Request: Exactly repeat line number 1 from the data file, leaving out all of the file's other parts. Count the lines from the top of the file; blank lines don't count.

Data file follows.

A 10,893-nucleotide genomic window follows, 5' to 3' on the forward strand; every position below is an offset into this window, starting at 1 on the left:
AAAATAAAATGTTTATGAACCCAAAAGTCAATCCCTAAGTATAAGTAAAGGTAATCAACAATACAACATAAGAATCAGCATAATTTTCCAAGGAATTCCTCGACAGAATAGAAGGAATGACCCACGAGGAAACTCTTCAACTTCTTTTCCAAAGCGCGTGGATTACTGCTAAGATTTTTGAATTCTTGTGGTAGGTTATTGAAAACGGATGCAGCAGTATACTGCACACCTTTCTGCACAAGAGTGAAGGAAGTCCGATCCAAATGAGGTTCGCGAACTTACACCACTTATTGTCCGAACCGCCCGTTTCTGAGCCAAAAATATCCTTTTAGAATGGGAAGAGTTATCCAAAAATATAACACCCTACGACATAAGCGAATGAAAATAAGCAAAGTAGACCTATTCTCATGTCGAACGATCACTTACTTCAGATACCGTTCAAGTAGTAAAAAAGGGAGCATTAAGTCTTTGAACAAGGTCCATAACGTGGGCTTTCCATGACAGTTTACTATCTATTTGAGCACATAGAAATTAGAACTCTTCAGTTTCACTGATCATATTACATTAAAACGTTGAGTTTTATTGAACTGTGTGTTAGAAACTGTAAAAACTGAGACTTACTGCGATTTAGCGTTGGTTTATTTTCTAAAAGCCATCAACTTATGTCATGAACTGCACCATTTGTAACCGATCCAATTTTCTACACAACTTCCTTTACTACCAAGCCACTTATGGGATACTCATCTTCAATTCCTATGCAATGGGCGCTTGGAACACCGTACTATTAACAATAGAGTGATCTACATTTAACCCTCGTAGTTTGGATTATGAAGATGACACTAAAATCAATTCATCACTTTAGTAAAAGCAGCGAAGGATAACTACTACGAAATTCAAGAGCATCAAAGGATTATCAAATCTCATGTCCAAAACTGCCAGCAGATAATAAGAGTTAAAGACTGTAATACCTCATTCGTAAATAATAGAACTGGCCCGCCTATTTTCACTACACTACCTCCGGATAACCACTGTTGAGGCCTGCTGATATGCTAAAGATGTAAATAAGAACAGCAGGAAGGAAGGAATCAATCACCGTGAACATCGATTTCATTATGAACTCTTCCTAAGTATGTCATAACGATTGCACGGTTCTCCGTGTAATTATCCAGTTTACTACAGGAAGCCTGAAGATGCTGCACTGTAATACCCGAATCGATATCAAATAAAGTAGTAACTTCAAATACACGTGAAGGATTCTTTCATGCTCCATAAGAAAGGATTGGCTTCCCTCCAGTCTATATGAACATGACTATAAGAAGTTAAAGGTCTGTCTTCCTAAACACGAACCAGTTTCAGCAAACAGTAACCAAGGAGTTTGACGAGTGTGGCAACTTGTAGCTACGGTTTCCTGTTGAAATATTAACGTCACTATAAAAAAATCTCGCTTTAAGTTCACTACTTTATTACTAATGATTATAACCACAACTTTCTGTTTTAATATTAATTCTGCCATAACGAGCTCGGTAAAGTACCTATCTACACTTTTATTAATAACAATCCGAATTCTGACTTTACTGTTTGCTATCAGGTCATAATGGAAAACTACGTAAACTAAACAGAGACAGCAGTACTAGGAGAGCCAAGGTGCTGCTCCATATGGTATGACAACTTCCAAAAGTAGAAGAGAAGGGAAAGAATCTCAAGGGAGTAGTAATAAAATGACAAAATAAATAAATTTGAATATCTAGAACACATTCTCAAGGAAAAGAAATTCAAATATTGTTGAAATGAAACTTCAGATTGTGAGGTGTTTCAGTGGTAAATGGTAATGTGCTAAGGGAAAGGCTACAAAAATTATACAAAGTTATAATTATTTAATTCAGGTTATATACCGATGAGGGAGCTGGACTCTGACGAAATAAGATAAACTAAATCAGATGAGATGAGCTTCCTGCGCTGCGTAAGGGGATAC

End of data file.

A 10,893-nucleotide genomic window follows, 5' to 3' on the forward strand; every position below is an offset into this window, starting at 1 on the left: